Another 21,000 AT&T workers are expected to authorize a strike in votes this week intended as a show of seriousness at the start of negotiations over a new contract. The current contract covering the wireless retail, call center, and technical workers in 36 states expires on February 11.
The expected vote follows a similar move by about 17,000 workers last month in AT&T’s traditional wired phone business in Nevada and California, who have been working without a contract since April.
“AT&T is underestimating their workers’ anger, frustration, and commitment to winning a fair contract,” Dennis Trainer, vice president for district 1 of the AT&T workers’ union, the Communications Workers of America, said in a statement.
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But despite the strike authorization votes—not uncommon bargaining tactics in labor talks—AT&T said it remained committed to finding common ground. Unlike some of its peers, AT&T has had a long run of labor peace with its workers and their main union, the Communications Workers of America. While Verizon saw some 40,000 workers go out on strike for seven weeks last year, AT&T last strike was almost five years ago and lasted only two days.
“A strike vote is not an unexpected step in negotiations of this sort and is often a part of the process,” an AT&T spokesman said. “We’re continuing to bargain with the union and we’re committed to reaching a fair agreement that will allow us to continue to provide solid union-represented careers with excellent wages and benefits.”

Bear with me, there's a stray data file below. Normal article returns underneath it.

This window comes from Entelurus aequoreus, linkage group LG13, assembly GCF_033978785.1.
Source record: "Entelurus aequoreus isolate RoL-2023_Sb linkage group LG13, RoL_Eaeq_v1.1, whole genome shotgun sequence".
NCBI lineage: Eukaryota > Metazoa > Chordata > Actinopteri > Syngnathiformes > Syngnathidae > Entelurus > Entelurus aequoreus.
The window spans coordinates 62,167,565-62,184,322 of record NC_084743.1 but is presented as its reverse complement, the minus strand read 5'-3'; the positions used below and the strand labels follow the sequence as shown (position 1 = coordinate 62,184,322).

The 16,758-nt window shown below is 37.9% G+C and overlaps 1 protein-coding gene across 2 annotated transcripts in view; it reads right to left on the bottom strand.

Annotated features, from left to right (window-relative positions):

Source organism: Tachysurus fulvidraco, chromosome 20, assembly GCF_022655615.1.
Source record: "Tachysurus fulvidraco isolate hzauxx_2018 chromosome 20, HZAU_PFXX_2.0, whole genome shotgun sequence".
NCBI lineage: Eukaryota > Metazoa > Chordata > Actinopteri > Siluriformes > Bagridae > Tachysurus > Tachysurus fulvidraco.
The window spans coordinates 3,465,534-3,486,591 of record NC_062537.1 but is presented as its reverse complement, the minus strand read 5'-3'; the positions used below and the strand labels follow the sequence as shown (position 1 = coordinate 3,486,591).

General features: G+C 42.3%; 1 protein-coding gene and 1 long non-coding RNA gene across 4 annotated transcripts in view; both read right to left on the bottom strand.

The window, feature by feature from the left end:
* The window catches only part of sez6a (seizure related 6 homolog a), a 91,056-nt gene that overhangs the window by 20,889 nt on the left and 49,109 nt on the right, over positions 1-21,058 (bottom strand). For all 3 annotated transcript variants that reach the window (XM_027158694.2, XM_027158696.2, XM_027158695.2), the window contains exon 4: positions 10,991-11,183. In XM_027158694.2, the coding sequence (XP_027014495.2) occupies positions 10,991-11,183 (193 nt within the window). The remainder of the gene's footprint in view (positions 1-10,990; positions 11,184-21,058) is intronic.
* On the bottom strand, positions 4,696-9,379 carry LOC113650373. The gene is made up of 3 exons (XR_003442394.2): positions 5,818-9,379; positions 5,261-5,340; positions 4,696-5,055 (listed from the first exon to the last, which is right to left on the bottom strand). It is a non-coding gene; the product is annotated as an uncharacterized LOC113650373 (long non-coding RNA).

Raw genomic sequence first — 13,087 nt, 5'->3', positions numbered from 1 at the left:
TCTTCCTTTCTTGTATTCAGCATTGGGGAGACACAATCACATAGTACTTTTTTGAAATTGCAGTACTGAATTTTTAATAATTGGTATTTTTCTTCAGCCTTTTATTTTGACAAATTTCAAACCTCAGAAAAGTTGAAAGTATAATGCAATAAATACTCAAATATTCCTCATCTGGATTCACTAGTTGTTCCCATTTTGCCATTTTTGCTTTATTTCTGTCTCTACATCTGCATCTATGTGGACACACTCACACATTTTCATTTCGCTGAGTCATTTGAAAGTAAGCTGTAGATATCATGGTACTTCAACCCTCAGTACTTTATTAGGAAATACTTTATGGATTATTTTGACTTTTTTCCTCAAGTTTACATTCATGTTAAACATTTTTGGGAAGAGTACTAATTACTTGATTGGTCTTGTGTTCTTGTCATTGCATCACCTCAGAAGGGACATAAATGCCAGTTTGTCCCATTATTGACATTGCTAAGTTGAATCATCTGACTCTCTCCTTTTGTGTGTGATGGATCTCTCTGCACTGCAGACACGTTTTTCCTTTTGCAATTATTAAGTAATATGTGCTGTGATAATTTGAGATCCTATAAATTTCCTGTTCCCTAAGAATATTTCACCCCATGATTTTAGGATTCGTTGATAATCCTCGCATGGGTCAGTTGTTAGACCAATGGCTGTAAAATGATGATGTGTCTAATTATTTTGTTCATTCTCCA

AT&T has proposed eliminating pension benefits for new hires, reducing the number of sick days, and paying one-third of the cost of health care insurance premiums, the CWA said. AT&T declined to comment on its specific proposals, but a spokesman said the company was not seeking to cut employee pay or take away benefits.
Like the Verizon (VZ) workers who went out on strike, the AT&T (T) workers have also highlighted their employer’s outsourcing of call center jobs outside of the country. They say the carrier has moved 8,000 call center jobs since 2011 to countries including the Dominican Republic, Mexico, and the Philippines. Halting the offshoring of call center jobs was also the focus of a letter from seven Democratic senators to President Donald Trump last week.
For more on the Verizon strike last year, watch:
In December, AT&T extended its run of successful labor negotiations, announcing agreement on a new contract to give raises to 2,000 workers at five DirecTV call centers that the company acquired last year. That marked 25 consecutive deals covering 102,000 workers ratified in 2015 and 2016. One contract deal was rejected last year, signaling that workers might be getting more confrontational, but a modified deal was quickly negotiated and approved weeks later.
Still, like much of the rest of the telecom industry, AT&T is under pressure by Wall Street to cut costs amid slowing sales for its wired and wireless phone service.